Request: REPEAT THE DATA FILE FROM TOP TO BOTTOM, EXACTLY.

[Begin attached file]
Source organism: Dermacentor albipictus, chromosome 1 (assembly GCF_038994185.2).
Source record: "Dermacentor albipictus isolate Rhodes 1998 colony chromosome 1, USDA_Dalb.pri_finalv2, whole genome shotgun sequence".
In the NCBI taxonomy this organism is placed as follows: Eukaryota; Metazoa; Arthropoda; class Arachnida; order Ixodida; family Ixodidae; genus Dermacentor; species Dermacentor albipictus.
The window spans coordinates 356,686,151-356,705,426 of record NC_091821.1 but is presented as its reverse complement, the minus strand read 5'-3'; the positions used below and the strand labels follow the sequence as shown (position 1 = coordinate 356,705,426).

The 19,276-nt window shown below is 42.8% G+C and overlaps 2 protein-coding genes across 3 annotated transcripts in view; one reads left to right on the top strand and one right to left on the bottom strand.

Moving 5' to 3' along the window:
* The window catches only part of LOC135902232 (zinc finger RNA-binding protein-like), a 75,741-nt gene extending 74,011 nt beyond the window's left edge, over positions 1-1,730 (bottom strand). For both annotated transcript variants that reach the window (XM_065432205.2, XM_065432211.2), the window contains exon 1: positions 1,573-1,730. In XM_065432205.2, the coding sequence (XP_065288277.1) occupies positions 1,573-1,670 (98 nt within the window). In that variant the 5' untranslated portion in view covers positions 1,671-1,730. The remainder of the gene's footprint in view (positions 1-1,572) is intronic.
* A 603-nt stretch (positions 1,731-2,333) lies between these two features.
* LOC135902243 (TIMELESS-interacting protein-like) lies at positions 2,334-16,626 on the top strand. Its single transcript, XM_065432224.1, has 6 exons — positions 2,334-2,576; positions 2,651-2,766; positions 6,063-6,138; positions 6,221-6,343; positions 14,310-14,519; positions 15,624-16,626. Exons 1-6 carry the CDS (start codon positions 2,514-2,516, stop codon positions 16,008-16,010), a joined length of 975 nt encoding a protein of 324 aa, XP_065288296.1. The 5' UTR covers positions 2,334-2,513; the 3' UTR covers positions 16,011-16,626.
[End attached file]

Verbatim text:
Source organism: Dermacentor albipictus, chromosome 1 (assembly GCF_038994185.2).
Source record: "Dermacentor albipictus isolate Rhodes 1998 colony chromosome 1, USDA_Dalb.pri_finalv2, whole genome shotgun sequence".
In the NCBI taxonomy this organism is placed as follows: Eukaryota; Metazoa; Arthropoda; class Arachnida; order Ixodida; family Ixodidae; genus Dermacentor; species Dermacentor albipictus.
The window spans coordinates 356,686,151-356,705,426 of record NC_091821.1 but is presented as its reverse complement, the minus strand read 5'-3'; the positions used below and the strand labels follow the sequence as shown (position 1 = coordinate 356,705,426).

The 19,276-nt window shown below is 42.8% G+C and overlaps 2 protein-coding genes across 3 annotated transcripts in view; one reads left to right on the top strand and one right to left on the bottom strand.

Moving 5' to 3' along the window:
* The window catches only part of LOC135902232 (zinc finger RNA-binding protein-like), a 75,741-nt gene extending 74,011 nt beyond the window's left edge, over positions 1-1,730 (bottom strand). For both annotated transcript variants that reach the window (XM_065432205.2, XM_065432211.2), the window contains exon 1: positions 1,573-1,730. In XM_065432205.2, the coding sequence (XP_065288277.1) occupies positions 1,573-1,670 (98 nt within the window). In that variant the 5' untranslated portion in view covers positions 1,671-1,730. The remainder of the gene's footprint in view (positions 1-1,572) is intronic.
* A 603-nt stretch (positions 1,731-2,333) lies between these two features.
* LOC135902243 (TIMELESS-interacting protein-like) lies at positions 2,334-16,626 on the top strand. Its single transcript, XM_065432224.1, has 6 exons — positions 2,334-2,576; positions 2,651-2,766; positions 6,063-6,138; positions 6,221-6,343; positions 14,310-14,519; positions 15,624-16,626. Exons 1-6 carry the CDS (start codon positions 2,514-2,516, stop codon positions 16,008-16,010), a joined length of 975 nt encoding a protein of 324 aa, XP_065288296.1. The 5' UTR covers positions 2,334-2,513; the 3' UTR covers positions 16,011-16,626.